This is essentially a two-seater car since the two-person back seat is tiny, even for a coupe, with virtually no headroom. Those up front should at least have plenty of space.
Very limited rear-quarter vision is reduced to zero if passenger seat is moved far back. Rearview camera, parking sensors standard; blind-spot warning, rear cross traffic alert optional.
Decent trunk depth, but shallow and narrow. Golf clubs won't fit width-wise. Opening is tiny, basically just a big slot. Only the "40" portions of 40/20/40-split back seat fold, but not flat, and are activated by pulls in the back seat.
ValueEven with tax incentives, the ELR's price is at least $10,000 too high. You essentially get a BMW 2 Series-sized car for 6 Series money. It has a lovely interior and its powertrain should save you at the pump, but not enough to warrant nearly $80,000.
Build Quality (vs. $)
Quality plastics blend with faux suede, leather, contrast stitching, wood and carbon fiber trim. Looks and materials of a luxury car, but some poorly fitted trim pieces betray it.
The ELR is expensive, but most items are standard: rearview camera, navigation, leather-faux suede cabin, Bose sound system, LED lights, heated power wheel. Adaptive cruise, blind-spot warning, rear cross-traffic options.
Base price is $75,000; as-tested with options listed above, it's $79,685. Even with its styling, interior and ample features, it's an ambitious price for a small luxury coupe with the same powertrain as a $34,000 Chevrolet.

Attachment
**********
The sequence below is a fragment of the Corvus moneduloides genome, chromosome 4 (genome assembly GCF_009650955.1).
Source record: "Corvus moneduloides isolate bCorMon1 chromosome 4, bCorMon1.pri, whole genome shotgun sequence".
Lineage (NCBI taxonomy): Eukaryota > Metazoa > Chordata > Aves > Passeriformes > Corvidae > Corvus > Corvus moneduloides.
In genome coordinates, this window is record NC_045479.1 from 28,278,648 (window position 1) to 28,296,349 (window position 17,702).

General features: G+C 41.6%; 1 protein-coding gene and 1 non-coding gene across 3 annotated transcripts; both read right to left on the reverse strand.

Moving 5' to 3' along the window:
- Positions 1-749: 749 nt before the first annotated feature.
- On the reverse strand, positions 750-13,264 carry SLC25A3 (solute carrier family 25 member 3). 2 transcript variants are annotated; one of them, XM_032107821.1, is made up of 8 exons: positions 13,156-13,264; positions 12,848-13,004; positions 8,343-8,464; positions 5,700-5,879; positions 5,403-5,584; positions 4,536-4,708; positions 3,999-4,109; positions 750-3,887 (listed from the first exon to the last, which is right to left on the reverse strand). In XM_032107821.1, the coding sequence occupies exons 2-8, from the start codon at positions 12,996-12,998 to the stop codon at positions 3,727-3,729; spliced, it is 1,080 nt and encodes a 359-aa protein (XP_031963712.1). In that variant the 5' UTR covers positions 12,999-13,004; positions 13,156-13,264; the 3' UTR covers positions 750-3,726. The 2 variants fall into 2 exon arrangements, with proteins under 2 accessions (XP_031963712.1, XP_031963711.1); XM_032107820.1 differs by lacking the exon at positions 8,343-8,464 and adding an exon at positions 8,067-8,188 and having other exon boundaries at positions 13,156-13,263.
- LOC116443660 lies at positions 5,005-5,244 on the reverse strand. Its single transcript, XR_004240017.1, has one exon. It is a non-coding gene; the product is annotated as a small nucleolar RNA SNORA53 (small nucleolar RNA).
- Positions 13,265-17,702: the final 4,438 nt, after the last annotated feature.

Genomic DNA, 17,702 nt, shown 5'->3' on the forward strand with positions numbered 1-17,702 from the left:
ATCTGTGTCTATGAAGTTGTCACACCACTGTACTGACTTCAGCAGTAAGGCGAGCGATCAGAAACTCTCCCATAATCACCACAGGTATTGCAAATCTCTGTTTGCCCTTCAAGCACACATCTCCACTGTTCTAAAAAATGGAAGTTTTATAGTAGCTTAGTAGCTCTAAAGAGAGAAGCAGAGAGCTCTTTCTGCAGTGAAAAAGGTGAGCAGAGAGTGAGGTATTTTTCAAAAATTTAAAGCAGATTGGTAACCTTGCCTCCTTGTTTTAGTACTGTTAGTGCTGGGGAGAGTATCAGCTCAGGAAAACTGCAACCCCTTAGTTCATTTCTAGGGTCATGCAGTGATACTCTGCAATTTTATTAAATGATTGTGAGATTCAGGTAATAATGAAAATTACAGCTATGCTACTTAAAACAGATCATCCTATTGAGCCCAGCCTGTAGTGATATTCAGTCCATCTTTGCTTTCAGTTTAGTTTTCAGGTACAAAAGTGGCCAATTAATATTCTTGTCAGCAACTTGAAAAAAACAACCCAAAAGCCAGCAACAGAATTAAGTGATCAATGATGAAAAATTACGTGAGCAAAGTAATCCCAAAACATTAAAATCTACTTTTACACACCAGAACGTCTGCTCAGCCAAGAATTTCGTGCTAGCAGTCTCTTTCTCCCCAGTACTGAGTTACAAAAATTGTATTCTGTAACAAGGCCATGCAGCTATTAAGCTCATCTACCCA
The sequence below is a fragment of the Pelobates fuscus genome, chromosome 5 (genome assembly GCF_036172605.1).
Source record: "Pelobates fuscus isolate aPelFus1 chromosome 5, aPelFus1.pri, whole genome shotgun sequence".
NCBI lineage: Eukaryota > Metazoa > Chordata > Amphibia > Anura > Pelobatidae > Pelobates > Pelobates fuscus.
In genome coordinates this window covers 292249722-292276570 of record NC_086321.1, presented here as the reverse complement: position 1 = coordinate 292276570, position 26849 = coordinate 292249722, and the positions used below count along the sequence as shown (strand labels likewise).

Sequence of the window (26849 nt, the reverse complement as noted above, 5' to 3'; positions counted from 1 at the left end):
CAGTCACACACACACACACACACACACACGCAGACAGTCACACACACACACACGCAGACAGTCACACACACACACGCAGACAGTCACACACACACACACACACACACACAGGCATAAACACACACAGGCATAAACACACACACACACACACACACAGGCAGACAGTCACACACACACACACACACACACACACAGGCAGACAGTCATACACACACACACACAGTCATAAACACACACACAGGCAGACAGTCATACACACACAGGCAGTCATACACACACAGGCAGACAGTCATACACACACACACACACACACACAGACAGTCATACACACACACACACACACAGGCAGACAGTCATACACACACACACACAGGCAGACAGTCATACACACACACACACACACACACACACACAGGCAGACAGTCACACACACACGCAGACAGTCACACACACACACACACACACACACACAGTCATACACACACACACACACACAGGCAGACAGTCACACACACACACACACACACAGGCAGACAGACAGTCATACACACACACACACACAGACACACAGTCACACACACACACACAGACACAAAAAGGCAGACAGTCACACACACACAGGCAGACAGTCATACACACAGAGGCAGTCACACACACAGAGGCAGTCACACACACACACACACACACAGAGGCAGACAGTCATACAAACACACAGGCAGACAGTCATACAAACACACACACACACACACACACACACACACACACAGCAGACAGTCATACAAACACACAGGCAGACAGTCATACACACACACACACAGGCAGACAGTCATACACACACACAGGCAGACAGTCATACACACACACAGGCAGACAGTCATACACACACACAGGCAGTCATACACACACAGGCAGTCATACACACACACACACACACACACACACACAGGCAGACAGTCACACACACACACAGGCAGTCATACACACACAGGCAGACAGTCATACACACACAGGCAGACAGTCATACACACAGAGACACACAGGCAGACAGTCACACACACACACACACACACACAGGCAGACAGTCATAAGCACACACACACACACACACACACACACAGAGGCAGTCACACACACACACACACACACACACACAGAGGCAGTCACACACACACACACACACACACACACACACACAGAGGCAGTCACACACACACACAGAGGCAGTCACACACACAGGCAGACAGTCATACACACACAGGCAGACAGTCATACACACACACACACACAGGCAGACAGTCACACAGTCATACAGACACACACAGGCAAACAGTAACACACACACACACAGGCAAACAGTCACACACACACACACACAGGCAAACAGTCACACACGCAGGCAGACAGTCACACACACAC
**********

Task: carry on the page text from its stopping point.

On the Edmunds hybrid evaluation route, the ELR went 54.4 miles on electricity alone, and it averaged 44.3 miles per charge over two weeks. On the regular evaluation route, it returned 41.3 mpg once its plug-in charge was depleted.
4-year/50,000-mile free scheduled maintenance; 6-year/70,000-mile roadside assistance and courtesy transportation; 3 years of OnStar.
Fun To DriveThe Cadillac ELR may not be fun in the traditional sense for luxury coupes, but in this day and age perhaps its eco-friendly driving attributes are attractive substitutes for old-fashioned, gasoline-fueled muscle.
The ELR is surprisingly engaging to drive in the traditional sense, while its hybrid powertrain keeps you busy by encouraging electricity conservation and regeneration.
With its concept car styling, futuristic stylized start-up sounds, snazzy interior and eco-friendly powertrain, the Cadillac ELR definitely has a lot of personality. A special car despite its many flaws.
† Edmunds.com received the highest numerical score in the proprietary J.D. Power 2014 Third-Party Automotive Website Evaluation Study℠. Results based on responses from 3,381 responses, measuring 14 companies and measures third-party automotive website usefulness among new and used vehicle shoppers. Proprietary study results are based on experiences and perceptions of owners surveyed from January 2014. Your experiences may vary. Visit jdpower.com.